In the area of politics and voting, Black people have been “targeted” significantly. There are countless lawsuits that have been filed and complaints lodged, that center around Black people having their right to vote challenged or hampered. Back in August, roughly 4,000 eligible Harris County voters, mostly African Americans located in Houston’s historic Third Ward, had their voting rights attacked by an independent operative who used an antiquated Texas state law to legally challenge their voting status. In Georgia, Secretary of State Brian Kemp’s office was sued for putting approximately 53,000 voter registration applications on hold because of minor discrepancies, and although Blacks make up roughly 32 percent of Georgia’s population, approximately 70 percent of the applications in Kemp’s office that were placed in this voter registration pending status were those of Black applicants. In Tennessee, the NAACP Memphis Branch and the Tennessee Black Voter Project prevailed in a lawsuit against the Shelby County Election Commission, after they attempted to invalidate thousands of voter registration applications for supposedly being ‘incomplete’. Those voters, the majority of whom are Black, will now be able to correct the forms and vote regular ballots at any early voting site on Election Day. In Florida, Republican Ron DeSantis used racially insensitive remarks in the first 24 hours after learning that his African American opponent, Andrew Gillum, had won the Democratic Primary. DeSantis went on Fox News and told the people of Florida that they had better not “monkey this up by trying to embrace a socialist agenda” and warned them not to vote for Gillum, who could very well be Florida’s first-ever African American governor.
As it relates to racial profiling, Black people are consistently being “targeted,” harassed, questioned and are having the police called on them for no other reason than being Black.
Racial profiling by law enforcement continues to be an issue, along with continued harassment by those who continue to call the police on Black people for simply being Black.
Most recently, a viral video began trending showing a White woman named Susan Westwood, 51, in Charlotte, North Carolina, harassing two Black women, Leisa and Mary Garris, as they were waiting for AAA in a parking lot outside of an apartment complex. In the video, Westwood, who is clearly drunk, constantly asks the ladies who they are, where they live, why they are in the parking lot, and even goes so far as to threaten to pull out her gun. She also continues to approach the two ladies in an aggressive and uncomfortable manner.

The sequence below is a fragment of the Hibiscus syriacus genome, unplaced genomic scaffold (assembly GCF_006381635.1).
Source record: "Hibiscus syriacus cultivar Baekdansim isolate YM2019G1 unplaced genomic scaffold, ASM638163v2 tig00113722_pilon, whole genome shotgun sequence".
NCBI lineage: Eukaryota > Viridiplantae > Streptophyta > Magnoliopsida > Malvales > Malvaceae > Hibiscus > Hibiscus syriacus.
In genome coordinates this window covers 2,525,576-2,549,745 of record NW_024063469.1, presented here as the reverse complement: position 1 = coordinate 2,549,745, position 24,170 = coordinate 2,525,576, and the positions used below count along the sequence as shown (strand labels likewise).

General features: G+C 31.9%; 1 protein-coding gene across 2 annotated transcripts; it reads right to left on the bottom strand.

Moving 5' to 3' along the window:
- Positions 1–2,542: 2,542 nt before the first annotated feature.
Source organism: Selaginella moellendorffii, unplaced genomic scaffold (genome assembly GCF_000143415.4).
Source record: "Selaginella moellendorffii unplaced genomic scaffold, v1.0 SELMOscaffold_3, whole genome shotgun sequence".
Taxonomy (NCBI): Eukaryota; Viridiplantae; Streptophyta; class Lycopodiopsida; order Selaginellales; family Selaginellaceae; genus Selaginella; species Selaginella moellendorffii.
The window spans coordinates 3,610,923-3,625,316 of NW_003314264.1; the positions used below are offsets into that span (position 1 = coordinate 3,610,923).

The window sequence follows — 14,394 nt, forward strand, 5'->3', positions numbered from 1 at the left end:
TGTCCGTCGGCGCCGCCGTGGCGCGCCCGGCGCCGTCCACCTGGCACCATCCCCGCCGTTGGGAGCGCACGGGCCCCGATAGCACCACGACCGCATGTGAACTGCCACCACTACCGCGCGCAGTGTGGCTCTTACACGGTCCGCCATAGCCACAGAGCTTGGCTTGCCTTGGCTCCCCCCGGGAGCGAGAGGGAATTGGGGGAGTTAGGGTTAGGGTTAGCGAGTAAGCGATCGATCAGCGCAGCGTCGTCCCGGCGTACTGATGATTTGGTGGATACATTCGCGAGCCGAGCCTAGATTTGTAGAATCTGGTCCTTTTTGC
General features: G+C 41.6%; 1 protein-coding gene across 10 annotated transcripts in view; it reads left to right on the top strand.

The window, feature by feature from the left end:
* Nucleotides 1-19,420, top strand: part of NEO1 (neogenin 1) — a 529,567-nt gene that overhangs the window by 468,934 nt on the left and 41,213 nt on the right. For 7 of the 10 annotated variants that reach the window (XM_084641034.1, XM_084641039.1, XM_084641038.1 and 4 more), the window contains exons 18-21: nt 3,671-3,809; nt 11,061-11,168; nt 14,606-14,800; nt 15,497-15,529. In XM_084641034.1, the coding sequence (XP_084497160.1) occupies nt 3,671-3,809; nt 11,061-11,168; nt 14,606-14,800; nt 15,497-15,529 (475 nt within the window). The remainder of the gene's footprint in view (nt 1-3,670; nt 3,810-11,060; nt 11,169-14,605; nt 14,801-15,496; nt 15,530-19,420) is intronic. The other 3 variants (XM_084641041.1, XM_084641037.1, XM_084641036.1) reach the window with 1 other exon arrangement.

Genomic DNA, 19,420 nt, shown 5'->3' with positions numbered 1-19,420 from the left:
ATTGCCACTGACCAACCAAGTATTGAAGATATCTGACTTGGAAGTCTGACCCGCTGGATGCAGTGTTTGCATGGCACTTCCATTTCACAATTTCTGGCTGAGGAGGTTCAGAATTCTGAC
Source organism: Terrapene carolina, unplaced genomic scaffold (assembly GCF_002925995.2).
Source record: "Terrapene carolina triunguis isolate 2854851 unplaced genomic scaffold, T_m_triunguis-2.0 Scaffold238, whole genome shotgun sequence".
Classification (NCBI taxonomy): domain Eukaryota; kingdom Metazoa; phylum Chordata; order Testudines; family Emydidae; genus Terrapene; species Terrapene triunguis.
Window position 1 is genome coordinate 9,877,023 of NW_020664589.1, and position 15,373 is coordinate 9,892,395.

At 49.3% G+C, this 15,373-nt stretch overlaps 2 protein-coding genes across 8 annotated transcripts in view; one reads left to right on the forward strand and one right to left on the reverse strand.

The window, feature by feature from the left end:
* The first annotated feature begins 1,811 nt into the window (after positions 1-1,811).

Last month in St. Louis, a White woman was shown on video blocking a young, Black man from entering the loft building where he lives because she didn’t believe he lived there. She followed the guy all the way to his door and as he entered inside his loft, the White lady still called the police on him.
Sadly in America, the skin color of African American people has caused them to become unwilling targets – stereotyped and treated like very few other races of people are treated in America. The rhetoric that has been, and continues to be spewed by President Donald Trump, is believed to have contributed to the increase in these racially-charged attacks on Black people.
According to an analysis by the Center for the Study of Hate & Extremism at California State University, San Bernardino, hate crimes reported to police in America’s ten largest cities rose 12.5 percent in 2017 – the fourth consecutive annual rise in a row and the highest total in over a decade. Hate crimes reported to police in America’s ten largest cities rose 12.5 percent in 2017 Of the nation’s ten largest cities in 2017, hate crimes reported to police rose 12.5 percent, with Houston having a 38 percent increase in hate crimes reported.
Whether driving or walking down the street, Black people have been the true victims of society’s overarching stereotypes.
Black people also have to deal with society’s overall lack of accountability when it comes to people who perpetuate stereotypes about Blacks and who display racist actions towards Blacks.
Black people must no longer be “targeted” by those who don’t look like them, and should not have to walk around with a bullseye on their back because of the color of their skin. A change of heart is truly needed.